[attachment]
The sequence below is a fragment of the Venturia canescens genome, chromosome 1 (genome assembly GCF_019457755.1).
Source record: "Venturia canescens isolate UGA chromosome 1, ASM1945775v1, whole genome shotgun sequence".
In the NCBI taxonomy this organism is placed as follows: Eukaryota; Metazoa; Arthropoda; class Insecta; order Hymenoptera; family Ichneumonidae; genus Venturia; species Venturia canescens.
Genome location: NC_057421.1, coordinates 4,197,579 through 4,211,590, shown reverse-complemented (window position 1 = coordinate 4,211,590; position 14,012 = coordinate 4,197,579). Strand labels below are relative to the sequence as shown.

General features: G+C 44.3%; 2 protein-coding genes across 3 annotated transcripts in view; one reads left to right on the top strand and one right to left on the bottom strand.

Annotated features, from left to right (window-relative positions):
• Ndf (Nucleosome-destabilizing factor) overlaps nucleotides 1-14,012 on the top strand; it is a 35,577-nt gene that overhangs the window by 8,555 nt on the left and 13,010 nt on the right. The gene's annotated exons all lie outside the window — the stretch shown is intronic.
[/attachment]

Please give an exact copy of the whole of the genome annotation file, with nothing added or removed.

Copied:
The sequence below is a fragment of the Venturia canescens genome, chromosome 1 (genome assembly GCF_019457755.1).
Source record: "Venturia canescens isolate UGA chromosome 1, ASM1945775v1, whole genome shotgun sequence".
In the NCBI taxonomy this organism is placed as follows: Eukaryota; Metazoa; Arthropoda; class Insecta; order Hymenoptera; family Ichneumonidae; genus Venturia; species Venturia canescens.
Genome location: NC_057421.1, coordinates 4,197,579 through 4,211,590, shown reverse-complemented (window position 1 = coordinate 4,211,590; position 14,012 = coordinate 4,197,579). Strand labels below are relative to the sequence as shown.

General features: G+C 44.3%; 2 protein-coding genes across 3 annotated transcripts in view; one reads left to right on the top strand and one right to left on the bottom strand.

Annotated features, from left to right (window-relative positions):
• Ndf (Nucleosome-destabilizing factor) overlaps nucleotides 1-14,012 on the top strand; it is a 35,577-nt gene that overhangs the window by 8,555 nt on the left and 13,010 nt on the right. The gene's annotated exons all lie outside the window — the stretch shown is intronic.